Wednesday, March 7, 2018

Gintama (2018)

Director: Yuichi Fukuda
Notable Cast: Shun Oguri, Masaki Suda, Kanna Hashimoto, Yuya Yagira, Hirofumi Arai, Ryo Yoshizawa, Akari Hayami, Tsuyoshi Muro, Masami Nagasawa, Masaki Okada

With Gintama, by the time the end credits rolled, I sincerely felt out of my element. There are a variety of reasons for this, but even within the first ten minutes of this cartoonish and comedic genre bending adaption of the popular manga/anime, Gintama makes it very clear that this is a film for fans of the style and the original releases and everyone else is just shit out of luck. Unfortunately, I’m part of the group that includes everyone else. I’m only educated on the rough elements surrounding anime and don’t actively dig into the genre. Gintama is a film dedicated to the style, tones, and general feeling for fans of the anime/manga. It’s two hours of outlandish slapstick style and randomized humor, impressive amounts of yelling, and a layered and often cartoonish sense of style that smashes together chanbara, science fiction, comedy, and action all into one genre. While I spent the entirety of the film in a state of perplexing confusion, it would seem that Gintama is made solely for the fans and rest are left on their own.

What’s made immediately apparent is that Gintama has boundless energy. This is a film that refuses to be held down from its sprinting pace, whether it comes from an audience desperate to keep up, narrative structure, or even logic. Within the first 15 minutes or so, the film opens with a narrator character, one of the three leads in the film and it goes over his introduction to the silver haired, sword wielding star of the film as he leaps into action to help out the narrator while it drops a lot of exposition. It’s a fairly normal way to approach the significant world building that Gintama aims to accomplish. However, after this scene, the film goes full meta, having three animated avatars of the three leads essentially yelling at one another as the credits roll while breaking the fourth wall to discuss the film with the audience. It’s one hell of a way to indicate the style of the film for an audience that is perhaps unprepared.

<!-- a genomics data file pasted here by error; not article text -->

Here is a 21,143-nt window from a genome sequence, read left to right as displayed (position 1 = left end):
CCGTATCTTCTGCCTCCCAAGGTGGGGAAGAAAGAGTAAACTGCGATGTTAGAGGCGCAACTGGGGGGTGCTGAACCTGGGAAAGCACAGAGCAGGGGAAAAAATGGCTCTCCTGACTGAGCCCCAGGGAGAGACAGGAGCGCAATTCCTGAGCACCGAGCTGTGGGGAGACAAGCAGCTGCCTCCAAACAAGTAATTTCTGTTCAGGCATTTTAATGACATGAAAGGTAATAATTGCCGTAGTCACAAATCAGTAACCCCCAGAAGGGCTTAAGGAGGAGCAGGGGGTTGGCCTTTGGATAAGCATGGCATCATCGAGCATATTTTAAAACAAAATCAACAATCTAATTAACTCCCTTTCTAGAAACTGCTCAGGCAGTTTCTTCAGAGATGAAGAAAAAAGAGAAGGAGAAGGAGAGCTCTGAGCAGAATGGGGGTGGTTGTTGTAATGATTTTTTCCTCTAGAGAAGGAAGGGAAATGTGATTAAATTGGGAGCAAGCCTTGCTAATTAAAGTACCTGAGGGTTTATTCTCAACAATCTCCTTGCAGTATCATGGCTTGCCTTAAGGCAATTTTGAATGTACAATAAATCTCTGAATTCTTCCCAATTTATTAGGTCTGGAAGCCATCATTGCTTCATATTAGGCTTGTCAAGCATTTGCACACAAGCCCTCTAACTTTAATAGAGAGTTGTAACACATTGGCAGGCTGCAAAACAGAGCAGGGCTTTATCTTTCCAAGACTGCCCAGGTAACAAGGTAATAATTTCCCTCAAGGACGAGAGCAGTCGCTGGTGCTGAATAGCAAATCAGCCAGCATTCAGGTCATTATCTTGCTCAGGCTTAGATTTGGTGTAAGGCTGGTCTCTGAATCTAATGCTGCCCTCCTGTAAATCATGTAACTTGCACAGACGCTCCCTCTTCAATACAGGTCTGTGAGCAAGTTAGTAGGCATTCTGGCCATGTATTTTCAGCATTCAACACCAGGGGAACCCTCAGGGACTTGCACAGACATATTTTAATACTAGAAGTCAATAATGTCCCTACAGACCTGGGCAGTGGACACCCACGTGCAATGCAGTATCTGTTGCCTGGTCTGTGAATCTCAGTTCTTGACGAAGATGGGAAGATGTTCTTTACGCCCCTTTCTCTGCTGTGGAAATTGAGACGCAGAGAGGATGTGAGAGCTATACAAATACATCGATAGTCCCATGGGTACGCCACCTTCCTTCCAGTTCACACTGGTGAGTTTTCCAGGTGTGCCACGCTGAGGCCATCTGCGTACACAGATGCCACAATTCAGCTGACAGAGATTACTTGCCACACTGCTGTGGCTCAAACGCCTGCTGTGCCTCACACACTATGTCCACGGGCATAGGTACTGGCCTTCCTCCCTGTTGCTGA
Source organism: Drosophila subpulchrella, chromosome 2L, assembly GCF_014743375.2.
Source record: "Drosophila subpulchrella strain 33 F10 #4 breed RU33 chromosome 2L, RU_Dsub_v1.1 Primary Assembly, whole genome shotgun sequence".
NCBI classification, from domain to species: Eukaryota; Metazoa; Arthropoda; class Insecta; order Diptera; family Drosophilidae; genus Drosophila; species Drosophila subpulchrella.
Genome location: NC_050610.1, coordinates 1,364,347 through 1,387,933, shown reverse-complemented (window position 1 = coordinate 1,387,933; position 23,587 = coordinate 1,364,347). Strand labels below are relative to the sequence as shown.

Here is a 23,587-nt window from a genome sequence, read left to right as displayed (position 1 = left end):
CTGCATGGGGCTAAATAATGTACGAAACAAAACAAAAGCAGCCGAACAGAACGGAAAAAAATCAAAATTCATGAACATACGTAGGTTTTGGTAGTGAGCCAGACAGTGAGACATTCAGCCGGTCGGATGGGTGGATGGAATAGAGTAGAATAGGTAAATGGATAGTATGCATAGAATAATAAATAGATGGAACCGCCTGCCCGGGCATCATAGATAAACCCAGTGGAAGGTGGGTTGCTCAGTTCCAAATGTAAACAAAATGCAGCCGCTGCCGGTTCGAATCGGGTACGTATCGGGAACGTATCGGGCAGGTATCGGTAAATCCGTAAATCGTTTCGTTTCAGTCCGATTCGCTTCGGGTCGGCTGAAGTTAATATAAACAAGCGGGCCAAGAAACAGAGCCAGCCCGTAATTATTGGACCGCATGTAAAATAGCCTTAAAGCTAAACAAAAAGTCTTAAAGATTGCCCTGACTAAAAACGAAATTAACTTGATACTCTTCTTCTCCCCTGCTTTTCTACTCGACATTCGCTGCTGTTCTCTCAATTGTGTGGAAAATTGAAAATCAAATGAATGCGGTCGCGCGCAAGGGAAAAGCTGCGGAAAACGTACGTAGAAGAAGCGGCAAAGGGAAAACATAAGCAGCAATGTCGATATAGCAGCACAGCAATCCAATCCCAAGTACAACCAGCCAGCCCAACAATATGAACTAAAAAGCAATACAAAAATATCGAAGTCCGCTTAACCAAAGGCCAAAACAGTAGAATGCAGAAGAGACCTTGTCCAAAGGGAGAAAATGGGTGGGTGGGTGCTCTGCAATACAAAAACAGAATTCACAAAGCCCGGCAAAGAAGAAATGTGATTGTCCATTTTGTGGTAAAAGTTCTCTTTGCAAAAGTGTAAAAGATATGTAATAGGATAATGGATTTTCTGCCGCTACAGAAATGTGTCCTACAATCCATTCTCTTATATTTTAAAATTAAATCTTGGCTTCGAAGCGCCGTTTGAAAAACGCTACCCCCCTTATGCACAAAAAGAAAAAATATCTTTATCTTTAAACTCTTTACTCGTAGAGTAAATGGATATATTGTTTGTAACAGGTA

Bug catching is so in right now.
From there, Gintama is relentless. The mixture of outlandish slapstick comedy, the childish humor, the loud approach to damn near all of its themes and characters, and the mish mashing of genres is at times almost abrasive. The wink-wink attitude of everything, including some of the more emotionally powered elements, saves it from being too confrontational, but for someone like myself that is unfamiliar with the style of its source material it can be overwhelming. If anything, while I spent most of the run time whirling around in a state of confusion, it’s confidence with the material is awe-inspiring even if the general narrative is one that even I am familiar with - just spiced up with giant dogs, mascot costumes, Looney Tunes style visual jokes, spaceships, and a healthy dose of body horror.

On the plus side, the film is so dedicated to its cause that the humor and style do allow it to use its flaws as a purpose. It intentionally makes fun of itself, cliché elements of the writing, its own fan base, and the strange concepts that are now tropes of the anime/manga genres. The cast is all game to run with it too, essentially just running along with the narrative and style and their dedication to some of the eye rolling jokes - including a strange beetle chase sequence to introduce the plethora of the characters that make up the ensemble cast. It’s hard to call it a great film, but when it seemingly has no desire on almost any level to be taken seriously, it’s also hard to say it didn’t accomplish its task.

Easily the best part of this film is its sword battles. 
For those unfamiliar with anime/manga/Gintama, this live action adaptation can be a large and very loud pill to swallow. For those unwilling to buy into its own gimmicks, it’s probably a train wreck of cinematic proportions. Yet, those who are either familiar with it before going in or perhaps those who enjoy a solid spoof style film that intentionally pokes fun at its own origins, Gintama is going to be an energetic and comedic riot. The film is respectable for its confident approach to everything and the relentless manner that it executes it with cartoonish and often abrasively unfocused intent is actually pretty impressive.

Just know, that it’s not a film for everyone. It’s obvious that Gintama is perfectly fine with that.

Written By Matt Reifschneider

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